"In junior high, there was one boy in my class who said that he was a Nazi fascist. Every time I passed by Carlo, he would make vomiting noises and say: 'To be an inferior creature!' For two years he harassed me incessantly. My girlfriends would say to me: 'Enough, don't pay attention to him, he's just an idiot.'
"I don't remember what I felt… I never succeeded in understanding feelings, and also, how does one translate feelings into words? I wrote in my diary: 'I feel happy to not belong to the Catholics. I saw rabbis in the street…"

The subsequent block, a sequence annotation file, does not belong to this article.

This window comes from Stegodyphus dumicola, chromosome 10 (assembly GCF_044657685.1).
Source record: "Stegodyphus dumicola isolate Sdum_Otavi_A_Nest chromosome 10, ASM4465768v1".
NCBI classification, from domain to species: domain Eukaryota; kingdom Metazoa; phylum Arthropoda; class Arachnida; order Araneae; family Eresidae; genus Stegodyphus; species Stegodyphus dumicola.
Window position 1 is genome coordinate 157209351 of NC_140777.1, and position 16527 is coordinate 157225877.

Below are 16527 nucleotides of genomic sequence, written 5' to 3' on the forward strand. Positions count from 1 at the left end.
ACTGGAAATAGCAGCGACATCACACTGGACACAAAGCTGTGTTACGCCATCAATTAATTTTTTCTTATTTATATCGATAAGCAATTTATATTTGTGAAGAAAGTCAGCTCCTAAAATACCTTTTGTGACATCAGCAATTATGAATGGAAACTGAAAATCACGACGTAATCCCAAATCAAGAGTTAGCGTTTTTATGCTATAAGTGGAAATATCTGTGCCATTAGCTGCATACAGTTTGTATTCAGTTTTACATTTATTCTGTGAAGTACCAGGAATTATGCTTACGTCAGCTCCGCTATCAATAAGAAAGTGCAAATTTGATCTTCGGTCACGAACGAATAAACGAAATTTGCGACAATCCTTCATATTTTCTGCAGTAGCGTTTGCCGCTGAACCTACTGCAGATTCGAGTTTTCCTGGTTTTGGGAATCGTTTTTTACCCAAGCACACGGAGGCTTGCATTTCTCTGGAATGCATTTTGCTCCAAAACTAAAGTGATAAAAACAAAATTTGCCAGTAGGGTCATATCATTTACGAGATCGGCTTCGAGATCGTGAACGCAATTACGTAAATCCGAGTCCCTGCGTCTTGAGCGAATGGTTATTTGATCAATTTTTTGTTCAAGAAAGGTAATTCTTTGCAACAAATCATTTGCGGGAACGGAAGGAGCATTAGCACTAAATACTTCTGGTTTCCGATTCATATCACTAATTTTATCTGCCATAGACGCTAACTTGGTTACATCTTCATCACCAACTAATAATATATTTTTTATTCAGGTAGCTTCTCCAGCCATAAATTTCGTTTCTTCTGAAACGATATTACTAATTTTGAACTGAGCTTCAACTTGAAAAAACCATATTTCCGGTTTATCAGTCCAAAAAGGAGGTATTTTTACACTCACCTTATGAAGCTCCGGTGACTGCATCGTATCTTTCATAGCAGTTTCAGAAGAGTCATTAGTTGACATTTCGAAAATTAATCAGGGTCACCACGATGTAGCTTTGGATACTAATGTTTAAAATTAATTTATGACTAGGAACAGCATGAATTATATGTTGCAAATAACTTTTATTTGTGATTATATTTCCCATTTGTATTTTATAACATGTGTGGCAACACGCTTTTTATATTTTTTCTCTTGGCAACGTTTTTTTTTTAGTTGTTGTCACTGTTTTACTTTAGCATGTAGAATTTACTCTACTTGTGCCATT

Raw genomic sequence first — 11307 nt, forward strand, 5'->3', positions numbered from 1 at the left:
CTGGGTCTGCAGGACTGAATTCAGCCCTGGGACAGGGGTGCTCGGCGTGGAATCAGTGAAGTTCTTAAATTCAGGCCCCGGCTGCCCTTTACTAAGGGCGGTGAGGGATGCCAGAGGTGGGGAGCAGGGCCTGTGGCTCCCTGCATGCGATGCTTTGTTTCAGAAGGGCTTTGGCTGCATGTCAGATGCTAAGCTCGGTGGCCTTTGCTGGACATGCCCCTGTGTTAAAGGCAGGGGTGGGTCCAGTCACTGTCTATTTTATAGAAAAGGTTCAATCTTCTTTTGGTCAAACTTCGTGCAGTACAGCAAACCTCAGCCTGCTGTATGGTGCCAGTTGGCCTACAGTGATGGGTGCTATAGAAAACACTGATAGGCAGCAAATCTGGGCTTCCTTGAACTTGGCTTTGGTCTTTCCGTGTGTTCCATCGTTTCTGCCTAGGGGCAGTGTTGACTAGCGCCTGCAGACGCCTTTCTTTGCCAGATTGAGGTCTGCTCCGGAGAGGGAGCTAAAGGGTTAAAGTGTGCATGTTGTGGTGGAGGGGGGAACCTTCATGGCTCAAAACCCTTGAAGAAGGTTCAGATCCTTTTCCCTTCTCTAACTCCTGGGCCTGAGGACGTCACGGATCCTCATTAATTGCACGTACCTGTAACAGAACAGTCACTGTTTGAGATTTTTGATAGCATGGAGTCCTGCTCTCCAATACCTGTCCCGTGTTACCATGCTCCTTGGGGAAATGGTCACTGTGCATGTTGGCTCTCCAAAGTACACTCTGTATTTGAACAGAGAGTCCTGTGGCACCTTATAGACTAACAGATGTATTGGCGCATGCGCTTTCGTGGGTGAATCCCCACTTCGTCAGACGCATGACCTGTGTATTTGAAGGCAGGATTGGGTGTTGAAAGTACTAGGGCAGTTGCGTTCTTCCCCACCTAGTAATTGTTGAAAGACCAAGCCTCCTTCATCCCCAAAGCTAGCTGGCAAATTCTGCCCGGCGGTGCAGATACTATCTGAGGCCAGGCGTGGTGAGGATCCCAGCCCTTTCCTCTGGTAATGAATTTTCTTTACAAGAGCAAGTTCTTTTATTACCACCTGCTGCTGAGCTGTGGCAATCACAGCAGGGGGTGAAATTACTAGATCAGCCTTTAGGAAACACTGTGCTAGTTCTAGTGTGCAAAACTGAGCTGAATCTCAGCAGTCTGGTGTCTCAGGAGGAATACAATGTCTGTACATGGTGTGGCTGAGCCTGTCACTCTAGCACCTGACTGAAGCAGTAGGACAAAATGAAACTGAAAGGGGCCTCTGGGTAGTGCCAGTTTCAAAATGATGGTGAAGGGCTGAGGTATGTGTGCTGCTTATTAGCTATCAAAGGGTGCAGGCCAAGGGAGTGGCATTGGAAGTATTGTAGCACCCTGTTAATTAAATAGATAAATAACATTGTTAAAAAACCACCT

"I don't remember what I felt… I never succeeded in understanding feelings, and also, how does one translate feelings into words? I wrote in my diary: 'I feel happy to not belong to the Catholics. I saw rabbis in the street…"
Giorgia's pretty almond eyes widen. I think that I'm seeing in them now her look five years ago, an innocent look of curiosity, and perhaps a cautious hope placed in those same figures wrapped in black, focused on their world, crossing the street without casting a glance, as if they represented a direction, a possible choice.